Monday, 8 February 2010
Ecuador, the World’s half... I’m going up this country towards the line that divides the planet in two without knowing yet what I’ll find in this mythical place. But what’s there after all, in the World’s halfway? In the World’s halfway there is above all bananas, many, never-ending forests of countless banana trees that feed the whole World with this scrumptious fruit, a present genetic memory of our primate past. There is also heat, a humid heat that dampens my body while I walk the streets of Guayaquil hunting for fish and refreshment, which I always seem to find near the river where I like to rest my eyes. There is also people, many, of variable friendliness, maybe due to the natural human shyness, maybe not, after all in these latitudes this personality trait seems to vary according to the altitude you’re at. I verify that when I climb up to Cuenca, Andean village of affable people but somewhat calmer and quieter, a place crammed with streets narrower and darker than the ones near the coast. This is a sort of Spanish Andalusia or Extremadura countryside village lost by chance in the Andes. I do not stay here long, after all I’m on my way to the equator and that line is further ahead. I keep going north through the Andean inland, surrounded by valleys and volcanoes in a greener landscape than the one found in the southern Andes, nevertheless rugged, restless, similar. Listening to the roaring motor of the bus that faces the turns linking Riobamba and Quito, I start to remember many other turns and straight roads, paved or made of dirty and sand which I wandered since January, since Brazil where this adventure started. I remember each day, each hour, each bump of the way, each splash in the water, each smile and friend I made, each strong hug I gave, each sunset and aurora, each music heard and sang, each nostalgia I lived, old and new, each sun beam, raindrop and snowflake. I remember each minute passed and lived in company, human or non-human, in my own company most of the time, the whole time after all. A little smile starts to pop from the corner of my mouth despite the weight of my legs being too heavy already. Quito also pops up in between thoughts, little by little, along the valley. In the city centre I see some of the most beautiful churches and building as I lose myself in its cobblestone streets, but at the same time I feel I’m walking around a sort of zombie city, where many wander the streets clearly with little in their pockets, less in their bellies and too many ideas on their minds. There is something wrong about this country of too much oil and bananas and too little money and food, but in the end it is just one more, this country is not alone, this is not only found here. All this I find in the World’s middle, at least here in the country that bears the name of the magical line where South meets North. I also arrive to the middle. If the end of the World was not the end of my trip, the middle is not the end either, while being an end at the same time. It is a midpoint, one of the halves of my bigger journey. I reach the globe’s half-point and in it I find the time to stop, to rest. It is time to start drowning my ‘saudade’ (nostalgia) every day in the drawings of a Portuguese cobblestone street, in the eyes of a sardine which overlooks a glass of wine while it is grilled, in an ‘bica’ (espresso) which flirts with a ‘pastel de nata’ (Portuguese custard pie), in the chat of a Portuguese guy who complains about life during football’s half-time, in a hug given by old friends and family. It is, after all, the time to breathe again the Portuguese salty air of my homeland Algarve. Looking at the magical line I think of all the land to roam ahead, but I do not cross it, not now, not yet. With the ticket in my hand and the backpack on my shoulders I head towards the plane that will take me across the ocean, always with a wee smile on the corner of my mouth, after all I crossed half World already and the end is no more than a pause, a deep breath I take before starting all over again.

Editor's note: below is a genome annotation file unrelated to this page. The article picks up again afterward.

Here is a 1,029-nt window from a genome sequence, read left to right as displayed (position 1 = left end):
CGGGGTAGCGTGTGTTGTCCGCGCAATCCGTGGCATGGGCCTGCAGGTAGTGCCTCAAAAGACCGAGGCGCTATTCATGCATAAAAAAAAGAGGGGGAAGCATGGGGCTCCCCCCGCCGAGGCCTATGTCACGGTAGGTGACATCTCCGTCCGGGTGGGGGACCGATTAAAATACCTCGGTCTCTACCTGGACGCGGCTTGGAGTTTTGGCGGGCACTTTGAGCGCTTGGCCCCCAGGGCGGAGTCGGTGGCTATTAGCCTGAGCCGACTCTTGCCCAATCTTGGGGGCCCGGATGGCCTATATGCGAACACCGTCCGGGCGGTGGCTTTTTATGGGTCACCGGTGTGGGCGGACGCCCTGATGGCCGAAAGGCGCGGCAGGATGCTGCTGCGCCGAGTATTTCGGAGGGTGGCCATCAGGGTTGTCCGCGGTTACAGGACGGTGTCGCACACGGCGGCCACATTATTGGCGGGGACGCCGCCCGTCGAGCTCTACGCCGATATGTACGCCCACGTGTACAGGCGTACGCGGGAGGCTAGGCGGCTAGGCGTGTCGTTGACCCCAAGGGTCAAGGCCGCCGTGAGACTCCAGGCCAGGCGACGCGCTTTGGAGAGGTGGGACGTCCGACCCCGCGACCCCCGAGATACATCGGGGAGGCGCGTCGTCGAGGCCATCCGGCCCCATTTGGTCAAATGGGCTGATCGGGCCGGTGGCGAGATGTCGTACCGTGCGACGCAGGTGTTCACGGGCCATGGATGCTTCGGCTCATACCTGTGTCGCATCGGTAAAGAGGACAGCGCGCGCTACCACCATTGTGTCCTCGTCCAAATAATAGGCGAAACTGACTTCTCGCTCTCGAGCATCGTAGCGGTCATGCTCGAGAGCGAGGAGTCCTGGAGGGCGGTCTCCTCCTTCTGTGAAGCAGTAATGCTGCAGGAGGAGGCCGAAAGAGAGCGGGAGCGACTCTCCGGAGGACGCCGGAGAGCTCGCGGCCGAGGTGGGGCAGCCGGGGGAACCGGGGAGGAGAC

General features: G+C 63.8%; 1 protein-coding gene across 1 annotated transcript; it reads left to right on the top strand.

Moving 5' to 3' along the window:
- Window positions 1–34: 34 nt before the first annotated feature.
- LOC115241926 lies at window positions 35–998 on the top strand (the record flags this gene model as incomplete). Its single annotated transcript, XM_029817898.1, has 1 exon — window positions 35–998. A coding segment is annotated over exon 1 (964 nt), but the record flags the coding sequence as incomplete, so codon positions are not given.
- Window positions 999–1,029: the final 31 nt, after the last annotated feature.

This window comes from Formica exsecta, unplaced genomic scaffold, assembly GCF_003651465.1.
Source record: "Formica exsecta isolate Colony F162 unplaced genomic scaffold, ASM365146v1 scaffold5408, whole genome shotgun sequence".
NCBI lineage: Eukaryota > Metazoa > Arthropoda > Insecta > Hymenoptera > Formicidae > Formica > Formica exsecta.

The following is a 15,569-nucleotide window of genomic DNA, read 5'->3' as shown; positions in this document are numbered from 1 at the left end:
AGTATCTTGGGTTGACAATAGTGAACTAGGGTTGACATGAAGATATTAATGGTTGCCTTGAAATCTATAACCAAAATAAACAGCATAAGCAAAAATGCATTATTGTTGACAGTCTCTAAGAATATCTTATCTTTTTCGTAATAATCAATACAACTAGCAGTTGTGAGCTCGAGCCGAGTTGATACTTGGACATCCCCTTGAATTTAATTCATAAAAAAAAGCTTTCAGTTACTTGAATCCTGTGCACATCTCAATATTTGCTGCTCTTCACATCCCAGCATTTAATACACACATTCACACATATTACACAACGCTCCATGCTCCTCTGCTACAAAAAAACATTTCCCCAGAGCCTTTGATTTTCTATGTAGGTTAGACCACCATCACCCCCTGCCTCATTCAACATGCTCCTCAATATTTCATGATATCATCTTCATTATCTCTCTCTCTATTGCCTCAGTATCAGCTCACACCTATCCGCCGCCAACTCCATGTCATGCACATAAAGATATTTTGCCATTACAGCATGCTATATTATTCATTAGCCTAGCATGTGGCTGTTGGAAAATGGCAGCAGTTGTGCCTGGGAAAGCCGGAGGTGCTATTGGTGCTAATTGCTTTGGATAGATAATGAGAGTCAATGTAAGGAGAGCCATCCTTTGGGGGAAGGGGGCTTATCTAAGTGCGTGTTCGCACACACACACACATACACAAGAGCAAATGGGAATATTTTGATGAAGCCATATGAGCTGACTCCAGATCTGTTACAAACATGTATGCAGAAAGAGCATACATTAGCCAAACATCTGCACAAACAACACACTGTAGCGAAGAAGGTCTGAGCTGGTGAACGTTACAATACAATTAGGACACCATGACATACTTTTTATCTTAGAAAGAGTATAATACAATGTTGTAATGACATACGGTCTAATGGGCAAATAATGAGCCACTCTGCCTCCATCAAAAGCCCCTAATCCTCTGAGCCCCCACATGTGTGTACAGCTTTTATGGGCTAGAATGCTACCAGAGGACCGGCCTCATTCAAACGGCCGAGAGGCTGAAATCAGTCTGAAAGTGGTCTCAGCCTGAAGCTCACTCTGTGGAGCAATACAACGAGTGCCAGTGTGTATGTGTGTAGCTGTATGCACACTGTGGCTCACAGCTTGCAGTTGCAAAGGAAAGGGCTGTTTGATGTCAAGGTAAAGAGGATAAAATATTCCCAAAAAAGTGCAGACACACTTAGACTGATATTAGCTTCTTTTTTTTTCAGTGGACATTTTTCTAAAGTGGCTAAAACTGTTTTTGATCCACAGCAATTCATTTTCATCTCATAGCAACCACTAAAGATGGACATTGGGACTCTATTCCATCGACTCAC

Quito, Ecuador, October 2009
Publicada por Luís M. Portela em 18:27
Still. Finally still. I live inside a dune, under its white sand that is constantly blown by the light breeze and pushed, moistened by this sea of constant and vigorous waves, not too many or too strong, just perfect. Like a crab, I dig my way to the sea, dipping my body in its water, letting me float lightly, weightlessly, wrapped in a sense of freshness that counters the sun, who insists in warming my body, gladly. My eyes are shut. The light-filled reddish darkness I see hurts my eyes, hallucinating my blood, which is boiled by the sun and by the whole road wandered in the last nine months. Dipping my head, I hear the sea whispering softly to me the shells that come and go, the tide and waves moving, the cadenced dives of fishermen with wings, who fish uninterruptedly, as if the world ended tomorrow. The sea whispers to me its whole bottom, softly, as if I was one more fish, an old friend who returns after a long time. And I am. If doubts subsisted I lose them as I open my eyes and see an old seal floating, swimming next to me, looking at me, joining me in this aquatic moment. Shy, he winks at me and dives when he sees I noticed his presence, going away, throughout the sea. I lose him in the waves, but it does not matter. Instead I just stay here, still, forgotten, looking at the sun who wants also to be a part of this sea, sinking slowly into it, while my body sinks as well as it returns to the dune. My shut eyes listen to the sea rocking my sleep from a distance. I know I am in paradise. I breathe it slowly, once and again, without any sort of rush of breathing it all at once. There is no rush at all, I live inside a dune, still, shackled to the freedom of living paradise.
Vichayito - Mancora, Peru, October 2009
Vichayito - Mancora, Peru, October 2009
Publicada por Luís M. Portela em 18:26